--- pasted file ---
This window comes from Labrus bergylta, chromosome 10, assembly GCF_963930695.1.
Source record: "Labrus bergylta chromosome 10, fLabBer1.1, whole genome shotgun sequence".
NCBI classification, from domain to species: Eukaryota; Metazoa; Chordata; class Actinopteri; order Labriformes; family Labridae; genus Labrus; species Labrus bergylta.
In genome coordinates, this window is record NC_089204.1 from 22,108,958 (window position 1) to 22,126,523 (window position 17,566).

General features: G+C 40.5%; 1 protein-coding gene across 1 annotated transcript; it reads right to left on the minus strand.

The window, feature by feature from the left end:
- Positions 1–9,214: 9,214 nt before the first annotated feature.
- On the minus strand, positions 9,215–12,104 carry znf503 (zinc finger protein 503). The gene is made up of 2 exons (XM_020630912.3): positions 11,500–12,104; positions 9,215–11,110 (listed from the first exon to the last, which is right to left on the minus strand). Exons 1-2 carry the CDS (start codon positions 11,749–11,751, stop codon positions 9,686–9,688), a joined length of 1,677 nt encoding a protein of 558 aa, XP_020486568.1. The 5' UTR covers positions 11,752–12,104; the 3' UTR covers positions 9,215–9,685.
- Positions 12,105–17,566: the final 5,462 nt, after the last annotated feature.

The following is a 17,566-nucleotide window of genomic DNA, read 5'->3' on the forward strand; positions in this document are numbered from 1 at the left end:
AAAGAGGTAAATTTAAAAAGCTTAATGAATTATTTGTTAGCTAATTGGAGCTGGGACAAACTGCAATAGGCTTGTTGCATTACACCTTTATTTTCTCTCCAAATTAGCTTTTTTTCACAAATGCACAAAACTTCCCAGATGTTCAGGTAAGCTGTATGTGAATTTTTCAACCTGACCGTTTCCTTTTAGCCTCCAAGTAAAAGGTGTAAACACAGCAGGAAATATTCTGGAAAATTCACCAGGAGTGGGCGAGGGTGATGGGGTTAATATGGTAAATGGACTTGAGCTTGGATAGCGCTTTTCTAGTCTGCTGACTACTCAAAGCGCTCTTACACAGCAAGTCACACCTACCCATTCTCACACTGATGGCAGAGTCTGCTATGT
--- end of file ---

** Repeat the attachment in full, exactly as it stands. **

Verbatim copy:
This window comes from Labrus bergylta, chromosome 10, assembly GCF_963930695.1.
Source record: "Labrus bergylta chromosome 10, fLabBer1.1, whole genome shotgun sequence".
NCBI classification, from domain to species: Eukaryota; Metazoa; Chordata; class Actinopteri; order Labriformes; family Labridae; genus Labrus; species Labrus bergylta.
In genome coordinates, this window is record NC_089204.1 from 22,108,958 (window position 1) to 22,126,523 (window position 17,566).

General features: G+C 40.5%; 1 protein-coding gene across 1 annotated transcript; it reads right to left on the minus strand.

The window, feature by feature from the left end:
- Positions 1–9,214: 9,214 nt before the first annotated feature.
- On the minus strand, positions 9,215–12,104 carry znf503 (zinc finger protein 503). The gene is made up of 2 exons (XM_020630912.3): positions 11,500–12,104; positions 9,215–11,110 (listed from the first exon to the last, which is right to left on the minus strand). Exons 1-2 carry the CDS (start codon positions 11,749–11,751, stop codon positions 9,686–9,688), a joined length of 1,677 nt encoding a protein of 558 aa, XP_020486568.1. The 5' UTR covers positions 11,752–12,104; the 3' UTR covers positions 9,215–9,685.
- Positions 12,105–17,566: the final 5,462 nt, after the last annotated feature.

The following is a 17,566-nucleotide window of genomic DNA, read 5'->3' on the forward strand; positions in this document are numbered from 1 at the left end:
AAAGAGGTAAATTTAAAAAGCTTAATGAATTATTTGTTAGCTAATTGGAGCTGGGACAAACTGCAATAGGCTTGTTGCATTACACCTTTATTTTCTCTCCAAATTAGCTTTTTTTCACAAATGCACAAAACTTCCCAGATGTTCAGGTAAGCTGTATGTGAATTTTTCAACCTGACCGTTTCCTTTTAGCCTCCAAGTAAAAGGTGTAAACACAGCAGGAAATATTCTGGAAAATTCACCAGGAGTGGGCGAGGGTGATGGGGTTAATATGGTAAATGGACTTGAGCTTGGATAGCGCTTTTCTAGTCTGCTGACTACTCAAAGCGCTCTTACACAGCAAGTCACACCTACCCATTCTCACACTGATGGCAGAGTCTGCTATGT